Tramadol Extended-Release (ER) for Posttraumatic Stress Disorder (PTSD) [Recruiting]
This is a six-week pilot study testing the efficacy of tramadol extended-release (ER) for posttraumatic stress disorder (PTSD). Men and women aged 21-55 years with combat-related PTSD (n=20) or PTSD resulting from a civilian trauma (n=20) will be recruited. Blinded tramadol ER will begin with a 100 mg daily dose for the first week, with an option to increase to 200 mg/day for the 2nd week. Dose adjustments, using a range of 100-300 mg tramadol ER per day (or 1 to 3 placebo tabs), are permitted thereafter. The primary hypothesis is that tramadol ER 100 to 300 mg every morning for 6 weeks will reduce the symptoms of PTSD relative to placebo. The primary outcome measures will be PTSD symptoms as rated by the Clinician-Administered PTSD Scale (CAPS) and Clinicians Global Impressions scale at baseline and weeks one, two, four, and six. Assignment to blinded medication arms will be stratified to ensure equivalence of the two arms (men and women, military and civilian trauma).

Efficacy, Safety, Tolerability and Pharmacokinetics of Concomitant Administration of Tramadol With Duloxetine or Pregabalin [Recruiting]
Tramadol is an opioid analgesic, which is widely used in the treatment of acute and neuropathic pain. Treatment of neuropathic pain often requires a combination of pain medications due to the complex nature of neuropathic pain and frequent inadequate response to drug treatment. Common drugs used concomitantly with tramadol are SNRI antidepressant duloxetine and anticonvulsants such as pregabalin. Both tramadol and duloxetine have serotonergic effects and duloxetine has also a potential to inhibit metabolism of tramadol. The objective of the study is to investigate the pharmacokinetics and pharmacodynamic interaction of oral tramadol with duloxetine and pregabalin in patients with chronic neuropathic pain due to postherpetic neuralgia or diabetic polyneuropathy. All subjects will receive tramadol and duloxetine or tramadol and pregabalin in a randomized double-blind order. Primary end point is O-desmethyltramadol concentration.

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Reports of Suspected Ultram ER (Tramadol) Side Effects

Drug Ineffective (5)Hypersensitivity (3)Pruritus (3)Pain (3)Skin Burning Sensation (3)Myalgia (3)Hypersomnia (3)Arthralgia (3)Drug Dose Omission (2)Neck Pain (2)more >>


PATIENT REVIEWS / RATINGS / COMMENTS

Based on a total of 2 ratings/reviews, Ultram ER has an overall score of 5.50. The effectiveness score is 6 and the side effect score is 9. The scores are on ten point scale: 10 - best, 1 - worst.
 

Ultram ER review by 29 year old male patient

  Rating
Overall rating:  
Effectiveness:   Highly Effective
Side effects:   Mild Side Effects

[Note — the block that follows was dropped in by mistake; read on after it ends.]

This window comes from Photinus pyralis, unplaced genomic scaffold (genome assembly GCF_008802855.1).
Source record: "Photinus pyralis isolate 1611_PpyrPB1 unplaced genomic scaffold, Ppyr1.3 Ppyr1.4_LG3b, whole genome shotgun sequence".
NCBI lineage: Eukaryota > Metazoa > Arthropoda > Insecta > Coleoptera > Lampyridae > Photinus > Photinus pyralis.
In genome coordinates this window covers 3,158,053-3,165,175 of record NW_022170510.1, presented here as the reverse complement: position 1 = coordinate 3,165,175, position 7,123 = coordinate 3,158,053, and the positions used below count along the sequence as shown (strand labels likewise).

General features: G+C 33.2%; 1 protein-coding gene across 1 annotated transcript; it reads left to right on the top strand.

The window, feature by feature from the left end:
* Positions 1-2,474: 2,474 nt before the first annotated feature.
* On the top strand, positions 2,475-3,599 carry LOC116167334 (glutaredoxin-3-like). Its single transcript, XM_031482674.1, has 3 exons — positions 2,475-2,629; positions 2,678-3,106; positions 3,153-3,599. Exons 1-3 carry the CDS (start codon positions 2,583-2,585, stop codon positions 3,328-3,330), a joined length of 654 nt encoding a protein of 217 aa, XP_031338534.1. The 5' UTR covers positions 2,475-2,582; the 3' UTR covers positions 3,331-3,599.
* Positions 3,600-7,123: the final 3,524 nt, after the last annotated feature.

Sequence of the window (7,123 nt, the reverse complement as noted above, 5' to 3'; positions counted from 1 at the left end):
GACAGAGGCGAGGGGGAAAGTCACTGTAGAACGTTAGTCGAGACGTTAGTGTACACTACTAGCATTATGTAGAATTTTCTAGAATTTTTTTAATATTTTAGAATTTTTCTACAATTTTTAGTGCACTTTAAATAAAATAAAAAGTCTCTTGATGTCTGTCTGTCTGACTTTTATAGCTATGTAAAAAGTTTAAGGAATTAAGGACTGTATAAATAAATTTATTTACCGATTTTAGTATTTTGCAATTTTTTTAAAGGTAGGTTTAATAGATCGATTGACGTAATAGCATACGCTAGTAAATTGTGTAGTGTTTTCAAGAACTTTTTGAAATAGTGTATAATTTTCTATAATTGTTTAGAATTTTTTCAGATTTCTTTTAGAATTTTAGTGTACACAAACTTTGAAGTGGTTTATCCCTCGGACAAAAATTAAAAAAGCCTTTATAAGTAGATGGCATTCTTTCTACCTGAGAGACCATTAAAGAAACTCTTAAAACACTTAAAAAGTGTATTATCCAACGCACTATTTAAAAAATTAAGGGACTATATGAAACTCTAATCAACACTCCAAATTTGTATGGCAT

Treatment Info
Condition / reason:   Cervical Disk Degeneration and Lower Back Pain
Dosage & duration:   50mg every 6 hrs as needed taken 2-3 times a day for the period of been taking for 2 weeks now.
Other conditions:   Tinitus, Unable to sleep
Other drugs taken:   Ambien
  
Reported Results
Benefits:   Ive been taking Tramadol for 2 weeks now. Ive been taking vicodin and percocuet for 7 months due to Cervial disk degeneration and lower back pain. I have to admit I loved taking Vicodin and percocuet. The problem is that they would knock me out. Tramadol has been awesome. It takes 90% of the pain away and I feel like I actually have energy again. From reading previous comments it sounds like I take a lower dose. Im really happy about that cause if I get use to it then I can up my dose and not feel worried about it.
Side effects:   I have had no side effects so far. I hope it stays that way.
Comments:   Treating for neck, shoulder, arms, lower back, hip, thigh and knee pain.

 

Ultram ER review by 34 year old female patient

  Rating
Overall rating:  
Effectiveness:   Ineffective
Side effects:   No Side Effects
  
Treatment Info
Condition / reason:   Pain relief from an infected cat bite wound
Dosage & duration:   200mg taken once daily for the period of 2 days
Other conditions:   none
Other drugs taken:   Levaquin, Promethazine
  
Reported Results
Benefits:   I was not able to ascertain any benefits from being treated with this medication. Its purpose was pain relief, and I did not experience any alleviation of my pain.
Side effects:   I did not experience any side effects from taking this medication.
Comments:   I was prescribed this medication after being seen by a doctor for a severely infected cat bite wound on the top of my left foot (which the doctor was concerned might become a systemic infection). The foot and my entire left leg were very painful (especially upon movement), so the doctor had me take Ultram ER to help relieve the pain. I was told to take 1 tablet daily as needed. I did as instructed for two consecutive days and did not have any relief from my pain. After I reported this to my doctor, she gave me a prescription for a stronger pain reliever (which did help).

See all Ultram ER reviews / ratings >>

Page last updated: 2014-09-26